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18th May 1926, Page 3
18th May 1926
Page 3
Page 3, 18th May 1926 — ONE HEARS
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Which of the following most accurately describes the problem?

That belt drives are not dead. yet.

Of some who wish they were.

That only bad-mannered chitehes grab'.

That the "'lift" habit dropped. in a day.

That it-in time rumours had a shed day.

That the motor saved much unpleasantness.

That barbed wire is not ornamental on bonnets.

That some deferred payments are very much so. Of private cars carrying as many as a small bus.

That Poland is starting its own motor manufacture.

That the greatest ingenuity is revealed in simplicity.

That a tachometer does not measure the growth of hair.; That it's a .queer strike -which gives glaziers no work.

That rainproof cabs for drivers keep the men at work.

Demands for mechanical horses—but withOnt kieks.

• That 3,500,000,000 people are transported yearly in London. .

That the cooling properties of oil are receiving more a pp reel ation

That mechanical transport has surely earned the natidn's favour. ; That a hackney carriage licence did not matter during the strike..

That the'question of roads is. just now very much in Ireland.

That if American Stateswant uniform bus laws, they certainly need them. • That some users put their running costs down as pence—and leave it at that.

• Much motor interest at agricultural shows and much agricultural interest in motors.

Of a busy fortnight at the Bath and West and noyal Counties Shows, and a few more to follow.

That tramway authorities realize that the best way to meet bus competition is to buy buses. That a facetious person considers a pedestrian used to be a person who walks. Now he jumps.

That it is fortunate there is no easy road to success, otherwise it would be very much congested.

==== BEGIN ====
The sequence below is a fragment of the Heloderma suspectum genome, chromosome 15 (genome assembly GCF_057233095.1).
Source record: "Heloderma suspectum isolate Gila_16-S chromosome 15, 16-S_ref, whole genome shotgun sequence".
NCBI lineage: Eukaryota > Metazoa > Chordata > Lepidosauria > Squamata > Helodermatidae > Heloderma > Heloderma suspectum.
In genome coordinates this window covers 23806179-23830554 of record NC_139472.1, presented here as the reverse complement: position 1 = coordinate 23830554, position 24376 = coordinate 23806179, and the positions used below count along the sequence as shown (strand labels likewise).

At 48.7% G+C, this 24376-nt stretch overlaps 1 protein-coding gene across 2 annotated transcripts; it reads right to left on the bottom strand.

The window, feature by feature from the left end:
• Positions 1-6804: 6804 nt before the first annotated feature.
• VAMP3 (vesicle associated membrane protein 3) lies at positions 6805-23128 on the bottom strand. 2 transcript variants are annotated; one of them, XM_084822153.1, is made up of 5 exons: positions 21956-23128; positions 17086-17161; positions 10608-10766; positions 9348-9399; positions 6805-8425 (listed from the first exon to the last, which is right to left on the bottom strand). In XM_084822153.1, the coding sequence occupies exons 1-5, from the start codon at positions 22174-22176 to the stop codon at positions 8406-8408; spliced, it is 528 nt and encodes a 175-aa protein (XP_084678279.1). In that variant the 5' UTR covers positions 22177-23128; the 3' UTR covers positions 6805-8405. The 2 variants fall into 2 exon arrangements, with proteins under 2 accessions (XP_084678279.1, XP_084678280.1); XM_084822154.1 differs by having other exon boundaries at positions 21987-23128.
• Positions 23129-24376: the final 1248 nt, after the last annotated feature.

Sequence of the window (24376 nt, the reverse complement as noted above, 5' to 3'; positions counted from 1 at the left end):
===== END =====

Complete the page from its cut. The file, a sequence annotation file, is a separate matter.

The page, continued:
That one who quotes blindly needs treating at a school of economics, not at an eye hospital.

That the U.S.A. has more motors than telephones and more telephones than all the rest of the world.

That the Dunlop sign at Oruro, Bolivia, is said to be the highest in the world; it is 13,000 feet above sealevel.

That lubrication is a most important influence in retarding depreciation, prolonging the useful life of a From those who oppose the fixed top for double-deck buses that a hood covering, as used on motor coaches, might be employed. , That such coverings were tried many years ago and met with only lukewarm success.

That if few transport vehicles were struck, considerable numbers were badly missed during the period of the strike.

That commercial vehicle designers can raise the standard of drivers' living by improving vehicles so that they earn more.


That some vehicles which were doing their bit last week made one 'wonder• if mechanical road transport dated back to Methuselah.

Complaints about coinciding tram and bus stops, and about those so far apart that it is difficult for passengers to make' connections.

That if many main-road bridges were put into a suitable condition to carry modern traffic road users would be spared the need for long detours.

That strike experiences of householders may result' in a reduction of the quantity of refuse and waste dealt with by municipal salvage departments in future.


Overheard on the second day of the general strike:— Taxicab Driver: Only last Sunday my boss was boasting that he was lucky having got in a stock of three 'undred gallons o' petrol. Now he says the Government's likely to domineer it."


Locations: Bath, Oruro, London

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